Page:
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County of Essex v. City of East Orange

Decided: January 9, 1987.


On appeal from the Tax Court whose opinion is reported at 7 N.J. Tax 346.

Morton I. Greenberg, R. S. Cohen and Gruccio. The opinion of the court was delivered by Morton I. Greenberg, P.J.A.D.


[214 NJSuper Page 569] This appeal involves a claim for exemption from real estate taxes by Essex County for three years, 1982, 1983 and 1984, for a property it owns at 15 South Munn Avenue in the City of East Orange. The extraordinary procedural history of this case must be set forth at length for an understanding of the issues

raised. The County contends that the property, a single structure leased in part to private nongovernmental tenants, was used for public purposes and thus it sought an exemption from taxation under N.J.S.A. 54:4-3.3. The City rejected this claim. Ultimately, the Tax Court ruled that the property should be apportioned between its public and private uses and taxed to the extent that it is privately used. The parties were able to stipulate to an apportionment without prejudice to the fundamental position of the County that the entire property should be exempt and of the City that there should be no exemption. These cross-appeals followed.

The original complaint was filed by the County in the Tax Court on August 12, 1982. On September 16, 1982 the City filed a motion to dismiss the complaint under N.J.S.A. 54:2-39*fn1 as the County had not paid any taxes for 1982. N.J.S.A. 54:2-39 provides that when a complaint is filed in the Tax Court all taxes for the year for which review is sought must have been paid. As the 1982 taxes had not been paid, Judge Hopkins granted this motion and on October 14, 1982 signed an order dismissing the complaint.

On November 1, 1982 the County filed a complaint in lieu of prerogative writs in the Superior Court seeking a judgment requiring the City to classify the property as exempt public property, thus cancelling the assessment against it. This action was assigned to Judge Hopkins for disposition. Subsequently, as the basic facts were not in dispute that the County used part of the building itself and rented part to Fidelity Union Bancorporation and part to the Turrell Fund, a charitable organization, the parties moved for summary judgment. Thereafter, on June 17, 1983 in the face of the City's threat to foreclose, the County paid the delinquent taxes.

In a written, but unreported, opinion of March 19, 1984 Judge Hopkins held that the Superior Court did not have jurisdiction as the County's complaint sought relief available only in the Tax Court. Rather than dismiss the case, however, he transferred it to the Tax Court and ordered that it be treated as a request for a reconsideration of the prior dismissal by that court. He explained his decision as follows:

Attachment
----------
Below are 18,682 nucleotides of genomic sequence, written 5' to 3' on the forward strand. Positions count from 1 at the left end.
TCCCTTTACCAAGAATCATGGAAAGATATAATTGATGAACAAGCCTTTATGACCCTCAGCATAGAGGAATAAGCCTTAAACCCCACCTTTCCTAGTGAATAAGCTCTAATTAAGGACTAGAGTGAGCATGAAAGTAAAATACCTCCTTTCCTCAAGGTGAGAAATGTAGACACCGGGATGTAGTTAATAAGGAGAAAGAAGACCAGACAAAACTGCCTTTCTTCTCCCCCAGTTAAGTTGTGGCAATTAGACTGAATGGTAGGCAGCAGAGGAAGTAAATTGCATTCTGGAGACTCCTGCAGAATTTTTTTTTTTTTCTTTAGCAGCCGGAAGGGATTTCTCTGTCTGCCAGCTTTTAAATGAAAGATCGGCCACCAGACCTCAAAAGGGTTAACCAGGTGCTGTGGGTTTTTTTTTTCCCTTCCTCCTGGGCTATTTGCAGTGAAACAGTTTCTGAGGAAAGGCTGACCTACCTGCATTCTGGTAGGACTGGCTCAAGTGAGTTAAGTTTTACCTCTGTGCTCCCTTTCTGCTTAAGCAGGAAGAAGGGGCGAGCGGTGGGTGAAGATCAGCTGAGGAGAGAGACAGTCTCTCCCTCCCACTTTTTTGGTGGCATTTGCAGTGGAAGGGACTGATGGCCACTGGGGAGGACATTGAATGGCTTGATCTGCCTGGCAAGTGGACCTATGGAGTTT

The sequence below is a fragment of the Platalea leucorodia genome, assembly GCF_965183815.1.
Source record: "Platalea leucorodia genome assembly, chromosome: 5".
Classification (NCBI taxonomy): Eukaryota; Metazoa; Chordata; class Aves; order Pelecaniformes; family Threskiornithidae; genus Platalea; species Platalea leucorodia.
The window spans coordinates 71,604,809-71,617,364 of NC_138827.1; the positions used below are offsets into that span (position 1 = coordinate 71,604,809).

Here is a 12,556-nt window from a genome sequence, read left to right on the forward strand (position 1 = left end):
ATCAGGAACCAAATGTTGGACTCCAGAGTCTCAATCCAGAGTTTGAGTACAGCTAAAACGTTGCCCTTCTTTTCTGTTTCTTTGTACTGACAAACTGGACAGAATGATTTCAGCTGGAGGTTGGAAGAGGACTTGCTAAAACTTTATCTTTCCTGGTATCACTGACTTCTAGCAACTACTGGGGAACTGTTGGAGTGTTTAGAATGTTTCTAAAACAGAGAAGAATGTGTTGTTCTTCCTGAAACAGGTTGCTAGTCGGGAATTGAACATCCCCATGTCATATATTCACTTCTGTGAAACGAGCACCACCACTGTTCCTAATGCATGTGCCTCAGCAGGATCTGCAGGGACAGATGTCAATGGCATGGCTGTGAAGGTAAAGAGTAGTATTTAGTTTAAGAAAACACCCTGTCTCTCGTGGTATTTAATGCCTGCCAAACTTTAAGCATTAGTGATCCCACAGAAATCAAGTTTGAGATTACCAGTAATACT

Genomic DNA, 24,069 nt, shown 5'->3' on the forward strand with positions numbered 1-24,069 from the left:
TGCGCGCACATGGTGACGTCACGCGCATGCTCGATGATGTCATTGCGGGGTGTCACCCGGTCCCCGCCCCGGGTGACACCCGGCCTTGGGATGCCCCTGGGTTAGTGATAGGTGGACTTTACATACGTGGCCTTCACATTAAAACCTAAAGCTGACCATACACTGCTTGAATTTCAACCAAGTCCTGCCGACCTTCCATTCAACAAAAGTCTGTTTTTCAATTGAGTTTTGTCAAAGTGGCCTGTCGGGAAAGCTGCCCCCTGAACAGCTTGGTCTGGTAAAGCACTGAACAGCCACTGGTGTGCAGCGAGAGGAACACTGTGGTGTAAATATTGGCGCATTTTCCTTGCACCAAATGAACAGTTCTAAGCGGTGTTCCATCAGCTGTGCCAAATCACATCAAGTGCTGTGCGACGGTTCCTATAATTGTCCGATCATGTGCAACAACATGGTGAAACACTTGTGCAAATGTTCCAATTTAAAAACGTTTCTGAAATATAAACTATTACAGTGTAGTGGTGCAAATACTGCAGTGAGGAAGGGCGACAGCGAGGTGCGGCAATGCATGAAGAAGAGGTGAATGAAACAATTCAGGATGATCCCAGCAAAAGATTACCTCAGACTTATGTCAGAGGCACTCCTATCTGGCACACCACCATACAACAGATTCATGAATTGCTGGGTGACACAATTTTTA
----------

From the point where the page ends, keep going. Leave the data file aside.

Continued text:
While the subject complaint can be dismissed as it was brought in the wrong forum, the matter can also be transferred to the Tax Court pursuant to R. 1:13-4. However, it has previously been the subject of a complaint in that court and that body dismissed the matter as the taxes were not paid at the time the complaint was filed. In so acting, the Tax Court was then applying N.J.S.A. 54:2-39 to direct appeals to the Tax Court. Since then, the case of Powder Mill Mill I Associates v. Hamilton Tp., 190 N.J. Super. 63 (App.Div.1983) has held that N.J.S.A. 54:3-27 should apply to direct appeals. The subject complaint was filed one week prior to the entry of the Tax Court judgment. Accordingly, it will be treated as a motion for reconsideration of the Tax Court judgment and pursuant to R. 1:13-4, transferred to the Tax Court for its consideration.

The judge referred to our Powder Mill decision as we there held that the failure to pay taxes before a direct appeal to the Tax Court would not deprive that court of jurisdiction to entertain a tax appeal. Further, while the taxpayer was obliged to pay taxes as provided in N.J.S.A. 54:3-27, if the municipality moved to dismiss the appeal because the taxes were not paid the taxpayer could then pay them, thus curing its default.

Following the transfer to the Tax Court, Judge Hopkins on May 7, 1984 set aside the October 14, 1982 order dismissing the complaint and then denied the City's original motion to dismiss the complaint. Subsequently, the County filed a motion seeking a determination of the scope of the transferred action or seeking to amend or supplement its complaint to include a claim for exemption for 1983 as it had not filed a separate tax appeal for that year. On June 29, 1984 Judge Hopkins in a written, but unreported, opinion ruled that the County's complaint would encompass both the 1982 and the 1983 tax assessments. He reasoned that:

Since the complaint in lieu of prerogative writs was transferred to this court to be treated by this court as a motion for reconsideration of the judgment dismissing the Tax Court action and, since the order transferring it to this court was signed subsequent to the time within which the County could file a complaint alleging error with respect to the 1983 tax year, and, further, since the County properly assumed that such issue was being presented to the Superior Court in view of its request for declaratory judgment, it is consistent ...

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